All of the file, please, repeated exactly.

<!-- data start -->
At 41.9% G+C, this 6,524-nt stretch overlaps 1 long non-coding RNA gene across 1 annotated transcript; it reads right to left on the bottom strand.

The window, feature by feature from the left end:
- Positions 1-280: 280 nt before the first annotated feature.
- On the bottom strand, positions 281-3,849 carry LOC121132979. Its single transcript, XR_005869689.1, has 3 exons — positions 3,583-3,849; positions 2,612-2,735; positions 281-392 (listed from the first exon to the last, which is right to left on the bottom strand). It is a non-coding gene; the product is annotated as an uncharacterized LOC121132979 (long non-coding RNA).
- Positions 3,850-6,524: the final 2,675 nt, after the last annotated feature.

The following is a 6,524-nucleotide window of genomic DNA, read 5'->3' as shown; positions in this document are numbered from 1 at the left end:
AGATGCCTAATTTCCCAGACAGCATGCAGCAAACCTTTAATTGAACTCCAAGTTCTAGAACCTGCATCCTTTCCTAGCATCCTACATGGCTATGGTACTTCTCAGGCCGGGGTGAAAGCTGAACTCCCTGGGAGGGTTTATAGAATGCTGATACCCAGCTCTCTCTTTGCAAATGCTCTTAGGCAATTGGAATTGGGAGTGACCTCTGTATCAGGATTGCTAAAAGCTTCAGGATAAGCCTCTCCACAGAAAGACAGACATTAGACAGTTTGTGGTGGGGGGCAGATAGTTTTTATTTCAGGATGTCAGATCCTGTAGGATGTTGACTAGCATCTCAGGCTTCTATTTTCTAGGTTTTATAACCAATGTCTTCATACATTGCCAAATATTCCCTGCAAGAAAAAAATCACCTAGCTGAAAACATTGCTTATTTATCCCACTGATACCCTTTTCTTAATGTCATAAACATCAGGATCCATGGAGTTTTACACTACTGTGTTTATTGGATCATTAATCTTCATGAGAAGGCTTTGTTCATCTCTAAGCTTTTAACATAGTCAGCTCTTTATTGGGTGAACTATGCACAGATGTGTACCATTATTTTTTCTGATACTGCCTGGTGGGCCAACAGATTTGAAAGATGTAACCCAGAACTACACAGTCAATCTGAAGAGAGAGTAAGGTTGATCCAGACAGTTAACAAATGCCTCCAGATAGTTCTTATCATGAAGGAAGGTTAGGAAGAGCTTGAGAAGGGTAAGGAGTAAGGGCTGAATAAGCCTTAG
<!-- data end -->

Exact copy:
At 41.9% G+C, this 6,524-nt stretch overlaps 1 long non-coding RNA gene across 1 annotated transcript; it reads right to left on the bottom strand.

The window, feature by feature from the left end:
- Positions 1-280: 280 nt before the first annotated feature.
- On the bottom strand, positions 281-3,849 carry LOC121132979. Its single transcript, XR_005869689.1, has 3 exons — positions 3,583-3,849; positions 2,612-2,735; positions 281-392 (listed from the first exon to the last, which is right to left on the bottom strand). It is a non-coding gene; the product is annotated as an uncharacterized LOC121132979 (long non-coding RNA).
- Positions 3,850-6,524: the final 2,675 nt, after the last annotated feature.

The following is a 6,524-nucleotide window of genomic DNA, read 5'->3' as shown; positions in this document are numbered from 1 at the left end:
AGATGCCTAATTTCCCAGACAGCATGCAGCAAACCTTTAATTGAACTCCAAGTTCTAGAACCTGCATCCTTTCCTAGCATCCTACATGGCTATGGTACTTCTCAGGCCGGGGTGAAAGCTGAACTCCCTGGGAGGGTTTATAGAATGCTGATACCCAGCTCTCTCTTTGCAAATGCTCTTAGGCAATTGGAATTGGGAGTGACCTCTGTATCAGGATTGCTAAAAGCTTCAGGATAAGCCTCTCCACAGAAAGACAGACATTAGACAGTTTGTGGTGGGGGGCAGATAGTTTTTATTTCAGGATGTCAGATCCTGTAGGATGTTGACTAGCATCTCAGGCTTCTATTTTCTAGGTTTTATAACCAATGTCTTCATACATTGCCAAATATTCCCTGCAAGAAAAAAATCACCTAGCTGAAAACATTGCTTATTTATCCCACTGATACCCTTTTCTTAATGTCATAAACATCAGGATCCATGGAGTTTTACACTACTGTGTTTATTGGATCATTAATCTTCATGAGAAGGCTTTGTTCATCTCTAAGCTTTTAACATAGTCAGCTCTTTATTGGGTGAACTATGCACAGATGTGTACCATTATTTTTTCTGATACTGCCTGGTGGGCCAACAGATTTGAAAGATGTAACCCAGAACTACACAGTCAATCTGAAGAGAGAGTAAGGTTGATCCAGACAGTTAACAAATGCCTCCAGATAGTTCTTATCATGAAGGAAGGTTAGGAAGAGCTTGAGAAGGGTAAGGAGTAAGGGCTGAATAAGCCTTAG